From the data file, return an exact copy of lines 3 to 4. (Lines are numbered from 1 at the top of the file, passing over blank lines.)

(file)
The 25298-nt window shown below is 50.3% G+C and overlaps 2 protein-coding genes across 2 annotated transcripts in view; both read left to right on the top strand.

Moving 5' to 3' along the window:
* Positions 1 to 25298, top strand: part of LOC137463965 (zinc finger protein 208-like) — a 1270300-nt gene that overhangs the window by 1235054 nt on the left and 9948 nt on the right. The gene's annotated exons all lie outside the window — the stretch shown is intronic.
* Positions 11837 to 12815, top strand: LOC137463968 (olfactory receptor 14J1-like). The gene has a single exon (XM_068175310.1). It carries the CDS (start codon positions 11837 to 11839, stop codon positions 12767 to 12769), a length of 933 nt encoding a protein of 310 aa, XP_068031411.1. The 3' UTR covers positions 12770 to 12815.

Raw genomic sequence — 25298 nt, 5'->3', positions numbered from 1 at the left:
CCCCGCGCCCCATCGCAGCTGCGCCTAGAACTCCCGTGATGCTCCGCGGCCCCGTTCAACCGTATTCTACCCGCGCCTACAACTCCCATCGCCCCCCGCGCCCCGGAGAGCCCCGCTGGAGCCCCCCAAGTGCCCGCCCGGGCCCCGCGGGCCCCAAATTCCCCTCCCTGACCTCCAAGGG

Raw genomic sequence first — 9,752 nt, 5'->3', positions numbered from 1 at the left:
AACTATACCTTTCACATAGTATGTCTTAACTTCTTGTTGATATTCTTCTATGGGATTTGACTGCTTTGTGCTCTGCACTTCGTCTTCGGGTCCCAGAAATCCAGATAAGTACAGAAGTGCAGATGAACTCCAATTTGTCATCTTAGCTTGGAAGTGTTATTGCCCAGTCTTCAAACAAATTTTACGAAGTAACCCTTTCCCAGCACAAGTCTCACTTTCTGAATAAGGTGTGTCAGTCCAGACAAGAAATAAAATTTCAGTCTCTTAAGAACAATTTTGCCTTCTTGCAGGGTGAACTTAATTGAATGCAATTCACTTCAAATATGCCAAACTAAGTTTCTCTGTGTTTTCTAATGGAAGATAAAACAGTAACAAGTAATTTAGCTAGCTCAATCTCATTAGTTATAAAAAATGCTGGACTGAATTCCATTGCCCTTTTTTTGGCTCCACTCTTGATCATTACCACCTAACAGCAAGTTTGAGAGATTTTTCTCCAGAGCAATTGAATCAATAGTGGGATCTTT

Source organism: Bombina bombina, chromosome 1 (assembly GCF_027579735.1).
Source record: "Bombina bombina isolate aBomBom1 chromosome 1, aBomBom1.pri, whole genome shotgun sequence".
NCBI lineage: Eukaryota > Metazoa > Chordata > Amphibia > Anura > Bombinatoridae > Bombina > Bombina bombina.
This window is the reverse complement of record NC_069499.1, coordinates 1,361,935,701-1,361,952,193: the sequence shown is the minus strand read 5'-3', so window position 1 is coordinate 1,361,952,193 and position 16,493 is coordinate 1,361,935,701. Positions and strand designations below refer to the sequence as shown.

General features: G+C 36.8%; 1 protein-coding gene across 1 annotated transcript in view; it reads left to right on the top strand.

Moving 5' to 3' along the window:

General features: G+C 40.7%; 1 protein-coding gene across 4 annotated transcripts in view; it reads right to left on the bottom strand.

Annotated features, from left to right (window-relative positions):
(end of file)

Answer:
* Positions 1 to 25298, top strand: part of LOC137463965 (zinc finger protein 208-like) — a 1270300-nt gene that overhangs the window by 1235054 nt on the left and 9948 nt on the right. The gene's annotated exons all lie outside the window — the stretch shown is intronic.
* Positions 11837 to 12815, top strand: LOC137463968 (olfactory receptor 14J1-like). The gene has a single exon (XM_068175310.1). It carries the CDS (start codon positions 11837 to 11839, stop codon positions 12767 to 12769), a length of 933 nt encoding a protein of 310 aa, XP_068031411.1. The 3' UTR covers positions 12770 to 12815.